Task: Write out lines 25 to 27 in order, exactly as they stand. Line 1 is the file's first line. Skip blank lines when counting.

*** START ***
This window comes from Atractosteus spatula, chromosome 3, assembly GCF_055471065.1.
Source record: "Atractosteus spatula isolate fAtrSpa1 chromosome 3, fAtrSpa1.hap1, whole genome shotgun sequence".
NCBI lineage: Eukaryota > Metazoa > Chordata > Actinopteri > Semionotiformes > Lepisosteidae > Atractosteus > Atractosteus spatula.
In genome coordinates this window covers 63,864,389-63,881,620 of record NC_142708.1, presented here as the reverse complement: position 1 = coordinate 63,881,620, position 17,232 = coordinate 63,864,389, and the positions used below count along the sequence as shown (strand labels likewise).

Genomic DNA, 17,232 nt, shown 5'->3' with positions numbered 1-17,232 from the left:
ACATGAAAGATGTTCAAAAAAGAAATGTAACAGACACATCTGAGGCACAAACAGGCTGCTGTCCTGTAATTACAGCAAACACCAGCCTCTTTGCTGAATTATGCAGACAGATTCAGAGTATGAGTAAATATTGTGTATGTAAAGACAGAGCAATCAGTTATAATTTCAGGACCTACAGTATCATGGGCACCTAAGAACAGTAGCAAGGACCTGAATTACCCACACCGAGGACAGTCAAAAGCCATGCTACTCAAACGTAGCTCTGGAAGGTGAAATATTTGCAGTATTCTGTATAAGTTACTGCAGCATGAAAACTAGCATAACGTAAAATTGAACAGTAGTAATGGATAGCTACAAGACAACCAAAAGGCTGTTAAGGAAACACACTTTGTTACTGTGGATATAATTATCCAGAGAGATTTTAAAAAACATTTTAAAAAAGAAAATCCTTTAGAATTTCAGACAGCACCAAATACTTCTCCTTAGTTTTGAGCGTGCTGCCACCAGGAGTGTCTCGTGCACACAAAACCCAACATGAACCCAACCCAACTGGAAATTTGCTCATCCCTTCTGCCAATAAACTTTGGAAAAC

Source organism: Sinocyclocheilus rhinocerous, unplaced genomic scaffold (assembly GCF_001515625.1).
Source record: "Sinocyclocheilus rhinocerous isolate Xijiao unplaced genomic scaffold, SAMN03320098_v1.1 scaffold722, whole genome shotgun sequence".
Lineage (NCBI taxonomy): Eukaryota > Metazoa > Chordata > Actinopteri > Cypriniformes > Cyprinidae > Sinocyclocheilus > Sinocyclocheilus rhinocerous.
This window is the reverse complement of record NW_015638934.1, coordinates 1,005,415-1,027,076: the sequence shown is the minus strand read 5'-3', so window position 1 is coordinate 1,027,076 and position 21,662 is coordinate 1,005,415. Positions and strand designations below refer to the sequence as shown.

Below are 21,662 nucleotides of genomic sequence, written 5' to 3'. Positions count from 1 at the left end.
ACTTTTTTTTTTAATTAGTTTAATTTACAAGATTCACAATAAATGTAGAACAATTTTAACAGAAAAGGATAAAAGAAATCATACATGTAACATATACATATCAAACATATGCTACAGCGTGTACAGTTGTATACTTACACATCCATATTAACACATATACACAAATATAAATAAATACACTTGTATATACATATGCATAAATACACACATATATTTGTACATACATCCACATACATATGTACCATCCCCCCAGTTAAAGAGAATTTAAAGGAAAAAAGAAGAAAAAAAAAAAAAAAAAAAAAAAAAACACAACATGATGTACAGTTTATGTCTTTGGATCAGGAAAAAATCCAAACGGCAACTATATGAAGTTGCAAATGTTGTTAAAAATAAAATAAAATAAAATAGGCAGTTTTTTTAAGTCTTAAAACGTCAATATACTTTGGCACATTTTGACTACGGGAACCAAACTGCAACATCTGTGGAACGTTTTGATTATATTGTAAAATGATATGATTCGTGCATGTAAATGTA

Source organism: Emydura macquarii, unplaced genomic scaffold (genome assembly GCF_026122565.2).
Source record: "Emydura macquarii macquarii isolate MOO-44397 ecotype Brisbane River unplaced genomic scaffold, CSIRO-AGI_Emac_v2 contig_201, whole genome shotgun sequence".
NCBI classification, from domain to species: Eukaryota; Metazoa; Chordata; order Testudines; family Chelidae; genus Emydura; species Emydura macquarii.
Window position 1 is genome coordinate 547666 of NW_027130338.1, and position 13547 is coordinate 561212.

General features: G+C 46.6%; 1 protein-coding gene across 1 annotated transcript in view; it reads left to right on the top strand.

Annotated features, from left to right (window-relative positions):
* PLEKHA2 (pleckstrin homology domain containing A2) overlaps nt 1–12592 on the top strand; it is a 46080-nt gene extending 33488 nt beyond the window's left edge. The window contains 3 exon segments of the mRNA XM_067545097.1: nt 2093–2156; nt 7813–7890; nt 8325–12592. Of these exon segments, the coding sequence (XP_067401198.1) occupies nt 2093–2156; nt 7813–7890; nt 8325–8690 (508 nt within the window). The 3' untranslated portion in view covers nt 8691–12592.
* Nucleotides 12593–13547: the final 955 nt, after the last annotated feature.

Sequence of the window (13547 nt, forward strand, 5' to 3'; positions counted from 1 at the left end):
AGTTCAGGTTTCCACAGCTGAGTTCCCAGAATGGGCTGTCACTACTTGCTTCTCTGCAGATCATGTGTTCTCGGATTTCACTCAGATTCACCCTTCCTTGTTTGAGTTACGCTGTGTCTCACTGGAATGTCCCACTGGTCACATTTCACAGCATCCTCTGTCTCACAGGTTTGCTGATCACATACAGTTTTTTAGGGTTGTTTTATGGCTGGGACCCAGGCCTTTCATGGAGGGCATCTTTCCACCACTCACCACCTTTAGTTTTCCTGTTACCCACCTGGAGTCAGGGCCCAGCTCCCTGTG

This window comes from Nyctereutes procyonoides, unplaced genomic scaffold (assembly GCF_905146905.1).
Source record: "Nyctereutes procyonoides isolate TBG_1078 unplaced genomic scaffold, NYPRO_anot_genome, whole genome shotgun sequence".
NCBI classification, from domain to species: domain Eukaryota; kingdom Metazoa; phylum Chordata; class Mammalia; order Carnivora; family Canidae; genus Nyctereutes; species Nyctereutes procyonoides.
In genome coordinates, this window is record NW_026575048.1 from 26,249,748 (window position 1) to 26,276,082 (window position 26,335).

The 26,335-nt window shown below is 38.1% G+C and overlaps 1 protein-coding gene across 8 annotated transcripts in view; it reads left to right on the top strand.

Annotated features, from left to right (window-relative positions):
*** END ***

NCBI classification, from domain to species: domain Eukaryota; kingdom Metazoa; phylum Chordata; class Mammalia; order Carnivora; family Canidae; genus Nyctereutes; species Nyctereutes procyonoides.
In genome coordinates, this window is record NW_026575048.1 from 26,249,748 (window position 1) to 26,276,082 (window position 26,335).

The 26,335-nt window shown below is 38.1% G+C and overlaps 1 protein-coding gene across 8 annotated transcripts in view; it reads left to right on the top strand.